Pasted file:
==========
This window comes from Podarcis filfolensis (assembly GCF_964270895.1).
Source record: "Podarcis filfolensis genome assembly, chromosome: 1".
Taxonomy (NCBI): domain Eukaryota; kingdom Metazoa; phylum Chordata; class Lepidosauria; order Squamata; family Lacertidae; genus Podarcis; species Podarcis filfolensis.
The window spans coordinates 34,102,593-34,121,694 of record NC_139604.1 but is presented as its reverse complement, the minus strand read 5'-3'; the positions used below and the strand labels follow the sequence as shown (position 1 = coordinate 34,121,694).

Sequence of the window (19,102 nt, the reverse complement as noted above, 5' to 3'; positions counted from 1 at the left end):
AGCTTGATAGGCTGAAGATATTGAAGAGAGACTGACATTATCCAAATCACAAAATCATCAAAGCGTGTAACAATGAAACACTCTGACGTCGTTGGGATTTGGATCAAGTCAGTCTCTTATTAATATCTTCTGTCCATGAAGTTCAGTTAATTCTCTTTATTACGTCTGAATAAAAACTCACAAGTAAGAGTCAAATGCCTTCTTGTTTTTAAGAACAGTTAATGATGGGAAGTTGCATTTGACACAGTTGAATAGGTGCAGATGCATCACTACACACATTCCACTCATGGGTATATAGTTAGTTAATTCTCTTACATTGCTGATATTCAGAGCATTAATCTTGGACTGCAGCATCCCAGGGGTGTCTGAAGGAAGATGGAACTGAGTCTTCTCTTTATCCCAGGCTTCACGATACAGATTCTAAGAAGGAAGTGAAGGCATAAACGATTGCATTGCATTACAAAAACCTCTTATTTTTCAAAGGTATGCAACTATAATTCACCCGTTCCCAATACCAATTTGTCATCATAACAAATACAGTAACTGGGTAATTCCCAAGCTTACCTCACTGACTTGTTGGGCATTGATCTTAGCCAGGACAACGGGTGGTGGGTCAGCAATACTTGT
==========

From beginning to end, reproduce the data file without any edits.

This window comes from Podarcis filfolensis (assembly GCF_964270895.1).
Source record: "Podarcis filfolensis genome assembly, chromosome: 1".
Taxonomy (NCBI): domain Eukaryota; kingdom Metazoa; phylum Chordata; class Lepidosauria; order Squamata; family Lacertidae; genus Podarcis; species Podarcis filfolensis.
The window spans coordinates 34,102,593-34,121,694 of record NC_139604.1 but is presented as its reverse complement, the minus strand read 5'-3'; the positions used below and the strand labels follow the sequence as shown (position 1 = coordinate 34,121,694).

Sequence of the window (19,102 nt, the reverse complement as noted above, 5' to 3'; positions counted from 1 at the left end):
AGCTTGATAGGCTGAAGATATTGAAGAGAGACTGACATTATCCAAATCACAAAATCATCAAAGCGTGTAACAATGAAACACTCTGACGTCGTTGGGATTTGGATCAAGTCAGTCTCTTATTAATATCTTCTGTCCATGAAGTTCAGTTAATTCTCTTTATTACGTCTGAATAAAAACTCACAAGTAAGAGTCAAATGCCTTCTTGTTTTTAAGAACAGTTAATGATGGGAAGTTGCATTTGACACAGTTGAATAGGTGCAGATGCATCACTACACACATTCCACTCATGGGTATATAGTTAGTTAATTCTCTTACATTGCTGATATTCAGAGCATTAATCTTGGACTGCAGCATCCCAGGGGTGTCTGAAGGAAGATGGAACTGAGTCTTCTCTTTATCCCAGGCTTCACGATACAGATTCTAAGAAGGAAGTGAAGGCATAAACGATTGCATTGCATTACAAAAACCTCTTATTTTTCAAAGGTATGCAACTATAATTCACCCGTTCCCAATACCAATTTGTCATCATAACAAATACAGTAACTGGGTAATTCCCAAGCTTACCTCACTGACTTGTTGGGCATTGATCTTAGCCAGGACAACGGGTGGTGGGTCAGCAATACTTGT